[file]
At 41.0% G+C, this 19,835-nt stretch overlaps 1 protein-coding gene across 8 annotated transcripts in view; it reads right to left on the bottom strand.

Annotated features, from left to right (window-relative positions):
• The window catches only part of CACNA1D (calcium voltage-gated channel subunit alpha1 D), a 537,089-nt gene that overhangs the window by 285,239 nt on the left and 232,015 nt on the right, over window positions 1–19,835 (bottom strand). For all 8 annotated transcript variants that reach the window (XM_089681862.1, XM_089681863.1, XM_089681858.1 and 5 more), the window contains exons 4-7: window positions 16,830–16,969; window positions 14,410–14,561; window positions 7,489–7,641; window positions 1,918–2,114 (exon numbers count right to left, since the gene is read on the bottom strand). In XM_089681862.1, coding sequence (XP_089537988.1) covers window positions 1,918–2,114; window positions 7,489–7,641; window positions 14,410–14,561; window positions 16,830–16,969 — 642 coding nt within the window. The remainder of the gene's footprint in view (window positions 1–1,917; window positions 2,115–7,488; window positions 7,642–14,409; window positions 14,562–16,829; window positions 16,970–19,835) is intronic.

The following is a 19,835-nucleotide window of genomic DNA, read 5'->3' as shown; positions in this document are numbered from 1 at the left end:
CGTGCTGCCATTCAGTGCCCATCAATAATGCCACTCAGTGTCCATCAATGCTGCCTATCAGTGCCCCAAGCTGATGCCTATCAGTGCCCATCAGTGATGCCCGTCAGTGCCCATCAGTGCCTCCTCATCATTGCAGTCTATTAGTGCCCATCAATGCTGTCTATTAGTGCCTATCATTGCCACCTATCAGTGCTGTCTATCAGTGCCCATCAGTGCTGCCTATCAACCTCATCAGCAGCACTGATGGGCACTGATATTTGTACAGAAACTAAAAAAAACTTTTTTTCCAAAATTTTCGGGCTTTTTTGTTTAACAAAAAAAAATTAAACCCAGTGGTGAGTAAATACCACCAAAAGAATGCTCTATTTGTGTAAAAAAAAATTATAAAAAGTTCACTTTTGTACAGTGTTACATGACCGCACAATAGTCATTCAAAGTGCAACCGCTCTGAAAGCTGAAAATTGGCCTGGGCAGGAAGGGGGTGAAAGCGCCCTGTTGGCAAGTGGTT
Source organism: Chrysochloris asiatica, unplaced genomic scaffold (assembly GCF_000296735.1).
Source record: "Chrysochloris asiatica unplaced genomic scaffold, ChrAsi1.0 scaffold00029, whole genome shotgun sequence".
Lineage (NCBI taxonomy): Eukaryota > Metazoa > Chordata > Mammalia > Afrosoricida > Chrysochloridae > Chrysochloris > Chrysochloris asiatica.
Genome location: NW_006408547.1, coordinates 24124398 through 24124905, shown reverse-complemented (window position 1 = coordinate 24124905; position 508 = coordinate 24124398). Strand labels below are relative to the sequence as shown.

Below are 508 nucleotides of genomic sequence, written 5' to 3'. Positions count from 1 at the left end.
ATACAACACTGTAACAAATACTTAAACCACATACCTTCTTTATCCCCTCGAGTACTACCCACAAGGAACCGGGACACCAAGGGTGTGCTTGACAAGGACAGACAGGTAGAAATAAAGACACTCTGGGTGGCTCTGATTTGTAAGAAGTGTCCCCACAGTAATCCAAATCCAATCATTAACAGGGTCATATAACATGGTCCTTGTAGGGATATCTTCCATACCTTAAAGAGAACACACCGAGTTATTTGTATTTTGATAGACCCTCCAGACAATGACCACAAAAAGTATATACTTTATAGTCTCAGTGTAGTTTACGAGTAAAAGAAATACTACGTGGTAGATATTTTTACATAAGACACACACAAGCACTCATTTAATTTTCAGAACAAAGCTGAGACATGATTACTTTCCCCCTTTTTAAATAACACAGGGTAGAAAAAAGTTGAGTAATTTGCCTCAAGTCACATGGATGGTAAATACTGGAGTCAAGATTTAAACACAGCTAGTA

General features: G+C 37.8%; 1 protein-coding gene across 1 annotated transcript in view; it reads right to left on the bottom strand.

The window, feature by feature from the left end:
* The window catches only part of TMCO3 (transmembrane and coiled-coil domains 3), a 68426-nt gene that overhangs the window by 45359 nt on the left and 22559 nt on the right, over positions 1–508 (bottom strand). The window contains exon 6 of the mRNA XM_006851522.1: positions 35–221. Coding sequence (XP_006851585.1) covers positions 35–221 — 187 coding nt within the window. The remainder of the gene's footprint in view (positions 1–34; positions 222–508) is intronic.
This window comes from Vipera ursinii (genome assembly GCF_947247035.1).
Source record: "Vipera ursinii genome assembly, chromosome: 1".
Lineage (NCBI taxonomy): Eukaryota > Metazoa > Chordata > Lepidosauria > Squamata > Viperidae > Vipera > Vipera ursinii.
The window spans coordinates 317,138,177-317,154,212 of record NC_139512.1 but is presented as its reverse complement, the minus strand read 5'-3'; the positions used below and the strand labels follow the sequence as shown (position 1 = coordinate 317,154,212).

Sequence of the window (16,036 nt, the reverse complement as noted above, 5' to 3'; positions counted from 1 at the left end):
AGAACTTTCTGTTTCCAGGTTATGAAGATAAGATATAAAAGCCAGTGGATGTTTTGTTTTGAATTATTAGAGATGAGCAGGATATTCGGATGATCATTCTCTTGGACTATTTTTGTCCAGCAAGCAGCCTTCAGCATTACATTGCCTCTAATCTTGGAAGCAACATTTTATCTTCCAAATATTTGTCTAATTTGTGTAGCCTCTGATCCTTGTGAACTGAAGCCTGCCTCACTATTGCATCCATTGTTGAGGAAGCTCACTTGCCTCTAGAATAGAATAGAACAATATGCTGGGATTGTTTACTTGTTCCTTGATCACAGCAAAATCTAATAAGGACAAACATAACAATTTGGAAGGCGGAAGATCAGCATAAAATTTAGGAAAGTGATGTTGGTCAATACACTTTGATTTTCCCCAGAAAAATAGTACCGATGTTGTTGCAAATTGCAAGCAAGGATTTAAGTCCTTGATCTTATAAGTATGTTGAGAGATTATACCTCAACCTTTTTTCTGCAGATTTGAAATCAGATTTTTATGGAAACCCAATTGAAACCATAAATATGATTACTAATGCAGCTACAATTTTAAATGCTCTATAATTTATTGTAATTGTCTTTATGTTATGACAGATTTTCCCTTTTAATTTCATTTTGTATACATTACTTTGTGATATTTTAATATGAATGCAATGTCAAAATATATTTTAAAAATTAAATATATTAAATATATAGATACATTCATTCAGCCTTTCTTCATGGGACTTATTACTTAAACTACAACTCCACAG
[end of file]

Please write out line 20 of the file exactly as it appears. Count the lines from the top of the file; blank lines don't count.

AGAACTTTCTGTTTCCAGGTTATGAAGATAAGATATAAAAGCCAGTGGATGTTTTGTTTTGAATTATTAGAGATGAGCAGGATATTCGGATGATCATTCTCTTGGACTATTTTTGTCCAGCAAGCAGCCTTCAGCATTACATTGCCTCTAATCTTGGAAGCAACATTTTATCTTCCAAATATTTGTCTAATTTGTGTAGCCTCTGATCCTTGTGAACTGAAGCCTGCCTCACTATTGCATCCATTGTTGAGGAAGCTCACTTGCCTCTAGAATAGAATAGAACAATATGCTGGGATTGTTTACTTGTTCCTTGATCACAGCAAAATCTAATAAGGACAAACATAACAATTTGGAAGGCGGAAGATCAGCATAAAATTTAGGAAAGTGATGTTGGTCAATACACTTTGATTTTCCCCAGAAAAATAGTACCGATGTTGTTGCAAATTGCAAGCAAGGATTTAAGTCCTTGATCTTATAAGTATGTTGAGAGATTATACCTCAACCTTTTTTCTGCAGATTTGAAATCAGATTTTTATGGAAACCCAATTGAAACCATAAATATGATTACTAATGCAGCTACAATTTTAAATGCTCTATAATTTATTGTAATTGTCTTTATGTTATGACAGATTTTCCCTTTTAATTTCATTTTGTATACATTACTTTGTGATATTTTAATATGAATGCAATGTCAAAATATATTTTAAAAATTAAATATATTAAATATATAGATACATTCATTCAGCCTTTCTTCATGGGACTTATTACTTAAACTACAACTCCACAG